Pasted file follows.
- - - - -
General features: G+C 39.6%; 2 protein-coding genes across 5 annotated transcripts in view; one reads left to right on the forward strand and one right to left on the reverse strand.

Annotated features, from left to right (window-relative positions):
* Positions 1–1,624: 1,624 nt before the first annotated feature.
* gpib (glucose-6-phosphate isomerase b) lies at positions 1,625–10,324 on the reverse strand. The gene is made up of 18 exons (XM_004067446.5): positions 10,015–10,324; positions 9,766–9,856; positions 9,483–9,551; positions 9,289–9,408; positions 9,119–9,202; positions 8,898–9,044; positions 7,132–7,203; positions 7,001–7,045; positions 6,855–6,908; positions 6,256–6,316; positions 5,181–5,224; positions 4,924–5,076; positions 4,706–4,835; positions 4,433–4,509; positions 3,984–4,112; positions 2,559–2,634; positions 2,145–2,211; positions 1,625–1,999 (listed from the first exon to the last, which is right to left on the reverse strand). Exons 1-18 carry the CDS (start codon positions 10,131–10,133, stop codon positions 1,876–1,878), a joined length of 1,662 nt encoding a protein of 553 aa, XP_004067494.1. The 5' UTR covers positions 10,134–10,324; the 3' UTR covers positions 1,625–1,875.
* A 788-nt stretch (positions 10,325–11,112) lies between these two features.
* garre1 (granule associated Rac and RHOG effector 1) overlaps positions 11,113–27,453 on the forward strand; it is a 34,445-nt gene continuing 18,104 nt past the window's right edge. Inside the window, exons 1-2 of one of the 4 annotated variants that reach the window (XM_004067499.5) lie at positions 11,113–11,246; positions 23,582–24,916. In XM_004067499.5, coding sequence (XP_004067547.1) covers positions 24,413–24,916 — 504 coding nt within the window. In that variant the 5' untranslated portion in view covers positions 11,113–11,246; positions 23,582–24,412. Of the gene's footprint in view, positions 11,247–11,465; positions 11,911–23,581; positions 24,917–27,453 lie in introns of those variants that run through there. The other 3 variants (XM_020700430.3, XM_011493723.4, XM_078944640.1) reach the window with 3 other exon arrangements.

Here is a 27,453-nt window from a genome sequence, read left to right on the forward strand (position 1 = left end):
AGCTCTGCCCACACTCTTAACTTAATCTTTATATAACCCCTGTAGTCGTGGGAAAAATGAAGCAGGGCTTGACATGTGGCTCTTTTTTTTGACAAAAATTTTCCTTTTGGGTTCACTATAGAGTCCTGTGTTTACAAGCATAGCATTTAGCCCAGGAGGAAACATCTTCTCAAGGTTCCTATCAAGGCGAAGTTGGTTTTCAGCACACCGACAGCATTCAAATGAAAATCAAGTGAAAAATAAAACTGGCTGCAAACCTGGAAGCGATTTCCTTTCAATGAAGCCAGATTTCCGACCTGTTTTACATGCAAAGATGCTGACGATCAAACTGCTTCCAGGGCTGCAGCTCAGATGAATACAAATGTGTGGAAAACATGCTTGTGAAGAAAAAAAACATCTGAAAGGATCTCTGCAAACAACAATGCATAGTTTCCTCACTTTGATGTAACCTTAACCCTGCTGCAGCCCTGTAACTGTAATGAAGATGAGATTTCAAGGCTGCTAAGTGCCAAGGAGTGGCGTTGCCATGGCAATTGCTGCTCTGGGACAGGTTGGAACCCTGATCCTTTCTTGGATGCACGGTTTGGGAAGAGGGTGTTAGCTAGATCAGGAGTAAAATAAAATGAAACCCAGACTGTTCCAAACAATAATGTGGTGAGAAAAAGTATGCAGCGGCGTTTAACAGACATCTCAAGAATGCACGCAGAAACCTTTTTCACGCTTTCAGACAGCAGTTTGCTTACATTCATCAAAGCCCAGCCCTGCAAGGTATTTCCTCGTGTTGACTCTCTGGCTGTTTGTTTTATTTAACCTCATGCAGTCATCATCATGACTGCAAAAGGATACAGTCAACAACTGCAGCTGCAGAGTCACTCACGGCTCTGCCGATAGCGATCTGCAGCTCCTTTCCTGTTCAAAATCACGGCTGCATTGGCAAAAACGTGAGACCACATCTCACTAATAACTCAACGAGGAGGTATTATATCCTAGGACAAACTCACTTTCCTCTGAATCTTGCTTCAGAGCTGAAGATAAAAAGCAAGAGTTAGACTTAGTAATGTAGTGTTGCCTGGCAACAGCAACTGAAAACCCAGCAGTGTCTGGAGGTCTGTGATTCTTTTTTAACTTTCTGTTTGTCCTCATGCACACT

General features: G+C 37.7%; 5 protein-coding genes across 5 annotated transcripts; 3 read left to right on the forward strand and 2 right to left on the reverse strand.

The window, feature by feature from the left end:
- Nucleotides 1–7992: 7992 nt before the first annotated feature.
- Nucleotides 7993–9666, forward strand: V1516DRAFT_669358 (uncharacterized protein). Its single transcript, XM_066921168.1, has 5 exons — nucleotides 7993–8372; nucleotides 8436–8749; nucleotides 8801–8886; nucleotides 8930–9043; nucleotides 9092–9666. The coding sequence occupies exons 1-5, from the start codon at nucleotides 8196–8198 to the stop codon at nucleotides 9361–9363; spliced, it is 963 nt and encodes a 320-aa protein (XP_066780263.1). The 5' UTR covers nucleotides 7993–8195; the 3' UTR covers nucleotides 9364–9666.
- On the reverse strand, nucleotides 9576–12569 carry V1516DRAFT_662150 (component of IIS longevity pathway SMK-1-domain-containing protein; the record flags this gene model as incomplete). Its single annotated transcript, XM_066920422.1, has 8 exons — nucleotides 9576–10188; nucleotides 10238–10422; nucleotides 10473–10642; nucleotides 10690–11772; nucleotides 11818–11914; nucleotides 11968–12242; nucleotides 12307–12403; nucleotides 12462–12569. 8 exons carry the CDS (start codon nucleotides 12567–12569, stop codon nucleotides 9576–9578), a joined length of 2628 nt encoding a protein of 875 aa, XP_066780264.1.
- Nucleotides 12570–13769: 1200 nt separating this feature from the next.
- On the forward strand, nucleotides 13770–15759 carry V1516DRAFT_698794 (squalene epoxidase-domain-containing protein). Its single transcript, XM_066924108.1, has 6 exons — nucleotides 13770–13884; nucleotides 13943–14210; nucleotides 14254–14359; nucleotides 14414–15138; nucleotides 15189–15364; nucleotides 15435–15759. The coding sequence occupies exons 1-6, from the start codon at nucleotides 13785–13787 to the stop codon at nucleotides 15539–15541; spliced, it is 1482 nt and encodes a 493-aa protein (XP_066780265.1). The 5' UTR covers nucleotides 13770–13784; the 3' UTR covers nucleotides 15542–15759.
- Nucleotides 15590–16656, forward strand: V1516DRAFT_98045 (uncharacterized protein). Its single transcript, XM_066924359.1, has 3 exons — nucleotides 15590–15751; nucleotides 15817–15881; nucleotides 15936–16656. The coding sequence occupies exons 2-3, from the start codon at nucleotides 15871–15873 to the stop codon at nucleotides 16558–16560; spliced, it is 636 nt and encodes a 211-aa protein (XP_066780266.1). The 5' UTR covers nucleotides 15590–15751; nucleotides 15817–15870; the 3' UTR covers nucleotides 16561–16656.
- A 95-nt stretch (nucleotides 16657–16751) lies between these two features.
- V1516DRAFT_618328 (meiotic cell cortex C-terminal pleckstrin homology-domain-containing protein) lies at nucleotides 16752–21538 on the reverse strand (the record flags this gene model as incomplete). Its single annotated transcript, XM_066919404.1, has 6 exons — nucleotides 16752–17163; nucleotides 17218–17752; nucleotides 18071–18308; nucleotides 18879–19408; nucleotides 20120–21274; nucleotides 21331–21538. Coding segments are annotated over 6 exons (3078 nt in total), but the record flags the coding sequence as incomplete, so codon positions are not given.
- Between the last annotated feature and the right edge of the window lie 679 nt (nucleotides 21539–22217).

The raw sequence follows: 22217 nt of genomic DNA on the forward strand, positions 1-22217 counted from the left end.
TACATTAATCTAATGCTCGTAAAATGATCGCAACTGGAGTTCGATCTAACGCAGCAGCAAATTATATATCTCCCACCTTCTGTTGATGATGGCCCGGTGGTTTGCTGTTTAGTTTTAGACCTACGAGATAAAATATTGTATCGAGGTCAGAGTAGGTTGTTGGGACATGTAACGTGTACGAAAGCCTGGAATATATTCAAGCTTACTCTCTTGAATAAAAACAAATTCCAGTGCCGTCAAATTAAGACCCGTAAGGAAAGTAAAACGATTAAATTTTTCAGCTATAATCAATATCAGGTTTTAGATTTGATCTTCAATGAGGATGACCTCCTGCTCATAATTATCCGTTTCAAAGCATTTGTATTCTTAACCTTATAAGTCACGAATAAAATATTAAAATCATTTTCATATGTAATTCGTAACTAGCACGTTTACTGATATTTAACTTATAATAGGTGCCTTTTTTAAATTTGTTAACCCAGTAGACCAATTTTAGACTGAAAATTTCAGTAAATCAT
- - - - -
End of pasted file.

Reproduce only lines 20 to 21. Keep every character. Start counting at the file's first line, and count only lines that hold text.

The raw sequence follows: 22217 nt of genomic DNA on the forward strand, positions 1-22217 counted from the left end.
TACATTAATCTAATGCTCGTAAAATGATCGCAACTGGAGTTCGATCTAACGCAGCAGCAAATTATATATCTCCCACCTTCTGTTGATGATGGCCCGGTGGTTTGCTGTTTAGTTTTAGACCTACGAGATAAAATATTGTATCGAGGTCAGAGTAGGTTGTTGGGACATGTAACGTGTACGAAAGCCTGGAATATATTCAAGCTTACTCTCTTGAATAAAAACAAATTCCAGTGCCGTCAAATTAAGACCCGTAAGGAAAGTAAAACGATTAAATTTTTCAGCTATAATCAATATCAGGTTTTAGATTTGATCTTCAATGAGGATGACCTCCTGCTCATAATTATCCGTTTCAAAGCATTTGTATTCTTAACCTTATAAGTCACGAATAAAATATTAAAATCATTTTCATATGTAATTCGTAACTAGCACGTTTACTGATATTTAACTTATAATAGGTGCCTTTTTTAAATTTGTTAACCCAGTAGACCAATTTTAGACTGAAAATTTCAGTAAATCAT